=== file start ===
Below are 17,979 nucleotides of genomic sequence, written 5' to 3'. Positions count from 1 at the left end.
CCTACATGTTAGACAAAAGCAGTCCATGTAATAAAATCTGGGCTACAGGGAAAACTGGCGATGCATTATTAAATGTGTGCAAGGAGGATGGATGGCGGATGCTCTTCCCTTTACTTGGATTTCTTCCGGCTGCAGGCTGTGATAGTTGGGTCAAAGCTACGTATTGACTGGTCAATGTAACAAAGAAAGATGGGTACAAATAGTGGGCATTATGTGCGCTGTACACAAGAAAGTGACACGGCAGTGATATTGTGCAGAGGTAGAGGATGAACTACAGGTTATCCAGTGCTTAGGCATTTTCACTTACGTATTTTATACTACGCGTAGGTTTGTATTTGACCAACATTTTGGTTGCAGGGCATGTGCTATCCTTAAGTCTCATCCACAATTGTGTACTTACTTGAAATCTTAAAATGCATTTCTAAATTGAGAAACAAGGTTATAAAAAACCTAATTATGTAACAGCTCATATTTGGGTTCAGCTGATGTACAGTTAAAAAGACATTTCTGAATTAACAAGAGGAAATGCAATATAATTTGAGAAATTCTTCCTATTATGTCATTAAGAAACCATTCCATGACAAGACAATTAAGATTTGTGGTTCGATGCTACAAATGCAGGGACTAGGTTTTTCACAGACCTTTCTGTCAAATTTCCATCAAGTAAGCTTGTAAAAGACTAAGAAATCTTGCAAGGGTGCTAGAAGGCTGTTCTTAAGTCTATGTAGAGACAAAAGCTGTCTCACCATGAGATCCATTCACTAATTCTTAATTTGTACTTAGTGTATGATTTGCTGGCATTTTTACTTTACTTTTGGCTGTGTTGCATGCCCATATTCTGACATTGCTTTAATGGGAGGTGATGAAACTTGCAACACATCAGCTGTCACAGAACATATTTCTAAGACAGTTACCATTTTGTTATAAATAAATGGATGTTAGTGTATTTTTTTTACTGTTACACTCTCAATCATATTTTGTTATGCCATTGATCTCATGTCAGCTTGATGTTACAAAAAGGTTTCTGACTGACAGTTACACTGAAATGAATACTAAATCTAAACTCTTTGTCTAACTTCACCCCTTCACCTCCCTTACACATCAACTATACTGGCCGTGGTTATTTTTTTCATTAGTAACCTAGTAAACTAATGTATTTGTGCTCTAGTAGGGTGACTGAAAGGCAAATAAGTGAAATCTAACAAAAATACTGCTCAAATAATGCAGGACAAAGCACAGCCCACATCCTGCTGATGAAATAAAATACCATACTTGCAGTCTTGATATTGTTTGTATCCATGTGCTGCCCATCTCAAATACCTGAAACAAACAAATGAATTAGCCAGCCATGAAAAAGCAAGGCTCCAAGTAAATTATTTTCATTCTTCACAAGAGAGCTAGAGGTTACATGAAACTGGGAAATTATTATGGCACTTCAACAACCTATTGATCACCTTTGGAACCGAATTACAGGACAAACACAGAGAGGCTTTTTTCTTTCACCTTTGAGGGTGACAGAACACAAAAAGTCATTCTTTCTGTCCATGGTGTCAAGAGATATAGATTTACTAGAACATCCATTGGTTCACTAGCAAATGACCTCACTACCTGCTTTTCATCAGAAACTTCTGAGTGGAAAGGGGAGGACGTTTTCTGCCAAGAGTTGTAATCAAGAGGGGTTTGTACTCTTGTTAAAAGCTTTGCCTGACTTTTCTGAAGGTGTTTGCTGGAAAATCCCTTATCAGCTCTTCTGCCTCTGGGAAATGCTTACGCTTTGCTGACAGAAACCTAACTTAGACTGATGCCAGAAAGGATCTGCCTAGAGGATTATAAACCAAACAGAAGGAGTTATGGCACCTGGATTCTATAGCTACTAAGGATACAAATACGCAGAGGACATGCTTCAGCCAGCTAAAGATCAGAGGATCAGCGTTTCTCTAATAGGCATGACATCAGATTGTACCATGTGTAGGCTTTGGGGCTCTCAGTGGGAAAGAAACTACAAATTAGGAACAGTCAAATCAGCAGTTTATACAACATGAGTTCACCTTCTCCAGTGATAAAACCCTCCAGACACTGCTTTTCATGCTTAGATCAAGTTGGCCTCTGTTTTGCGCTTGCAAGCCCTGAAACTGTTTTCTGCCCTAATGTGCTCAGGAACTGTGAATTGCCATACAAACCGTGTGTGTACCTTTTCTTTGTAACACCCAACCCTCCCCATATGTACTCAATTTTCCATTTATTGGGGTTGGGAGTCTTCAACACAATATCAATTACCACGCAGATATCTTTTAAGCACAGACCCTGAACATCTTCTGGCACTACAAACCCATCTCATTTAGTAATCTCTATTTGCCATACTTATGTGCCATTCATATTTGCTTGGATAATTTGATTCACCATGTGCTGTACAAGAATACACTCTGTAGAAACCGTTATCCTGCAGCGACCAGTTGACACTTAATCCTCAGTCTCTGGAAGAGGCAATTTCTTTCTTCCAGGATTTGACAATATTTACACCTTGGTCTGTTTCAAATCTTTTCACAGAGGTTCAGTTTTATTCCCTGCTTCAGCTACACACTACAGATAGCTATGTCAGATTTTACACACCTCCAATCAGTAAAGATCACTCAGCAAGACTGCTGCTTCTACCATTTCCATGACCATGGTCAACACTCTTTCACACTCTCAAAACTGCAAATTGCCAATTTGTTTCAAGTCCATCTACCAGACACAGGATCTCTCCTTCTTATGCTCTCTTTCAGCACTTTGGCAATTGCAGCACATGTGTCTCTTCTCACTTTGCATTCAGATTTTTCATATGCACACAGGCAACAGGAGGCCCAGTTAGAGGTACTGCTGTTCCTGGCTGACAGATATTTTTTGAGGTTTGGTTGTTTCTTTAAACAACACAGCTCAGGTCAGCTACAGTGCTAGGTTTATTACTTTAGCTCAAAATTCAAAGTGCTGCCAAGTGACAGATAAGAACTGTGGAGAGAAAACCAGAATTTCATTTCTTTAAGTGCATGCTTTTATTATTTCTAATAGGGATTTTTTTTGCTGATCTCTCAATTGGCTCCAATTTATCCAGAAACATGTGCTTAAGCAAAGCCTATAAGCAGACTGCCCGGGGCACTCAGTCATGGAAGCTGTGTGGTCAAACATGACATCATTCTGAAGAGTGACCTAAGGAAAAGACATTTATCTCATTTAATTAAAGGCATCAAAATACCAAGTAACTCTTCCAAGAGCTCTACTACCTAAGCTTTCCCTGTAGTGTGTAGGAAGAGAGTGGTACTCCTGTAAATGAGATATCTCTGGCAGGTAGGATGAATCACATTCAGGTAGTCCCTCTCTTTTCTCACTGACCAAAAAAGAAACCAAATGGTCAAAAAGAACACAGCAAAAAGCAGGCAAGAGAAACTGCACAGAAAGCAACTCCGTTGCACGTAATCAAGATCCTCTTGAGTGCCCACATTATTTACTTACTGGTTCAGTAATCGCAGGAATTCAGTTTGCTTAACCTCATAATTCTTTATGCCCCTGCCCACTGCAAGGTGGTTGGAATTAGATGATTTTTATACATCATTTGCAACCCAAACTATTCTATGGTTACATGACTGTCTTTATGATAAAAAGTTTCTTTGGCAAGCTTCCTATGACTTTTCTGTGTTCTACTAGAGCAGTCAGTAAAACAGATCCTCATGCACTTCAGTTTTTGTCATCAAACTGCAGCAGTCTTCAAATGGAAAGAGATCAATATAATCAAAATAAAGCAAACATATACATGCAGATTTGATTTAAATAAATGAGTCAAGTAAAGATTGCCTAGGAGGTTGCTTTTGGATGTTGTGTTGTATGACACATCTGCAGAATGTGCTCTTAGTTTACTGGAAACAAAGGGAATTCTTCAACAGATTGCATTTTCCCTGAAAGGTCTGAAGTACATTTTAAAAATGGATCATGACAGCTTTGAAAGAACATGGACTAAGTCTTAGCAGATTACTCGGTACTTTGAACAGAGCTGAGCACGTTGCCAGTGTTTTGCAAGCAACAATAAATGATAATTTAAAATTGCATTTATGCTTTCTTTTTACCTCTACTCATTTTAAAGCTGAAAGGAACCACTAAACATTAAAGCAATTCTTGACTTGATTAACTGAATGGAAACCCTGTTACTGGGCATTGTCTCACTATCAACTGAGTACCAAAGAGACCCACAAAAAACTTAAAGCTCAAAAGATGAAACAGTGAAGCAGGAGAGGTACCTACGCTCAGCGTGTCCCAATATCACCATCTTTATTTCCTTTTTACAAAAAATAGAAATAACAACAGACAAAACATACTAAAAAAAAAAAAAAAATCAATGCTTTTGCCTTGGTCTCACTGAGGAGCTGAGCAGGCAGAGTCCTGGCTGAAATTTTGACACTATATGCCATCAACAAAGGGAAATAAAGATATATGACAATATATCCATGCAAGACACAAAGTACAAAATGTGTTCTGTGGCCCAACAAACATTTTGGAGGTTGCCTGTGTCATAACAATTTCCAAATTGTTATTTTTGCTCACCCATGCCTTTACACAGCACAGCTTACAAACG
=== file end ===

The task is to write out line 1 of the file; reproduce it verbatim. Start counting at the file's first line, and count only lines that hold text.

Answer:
Below are 17,979 nucleotides of genomic sequence, written 5' to 3'. Positions count from 1 at the left end.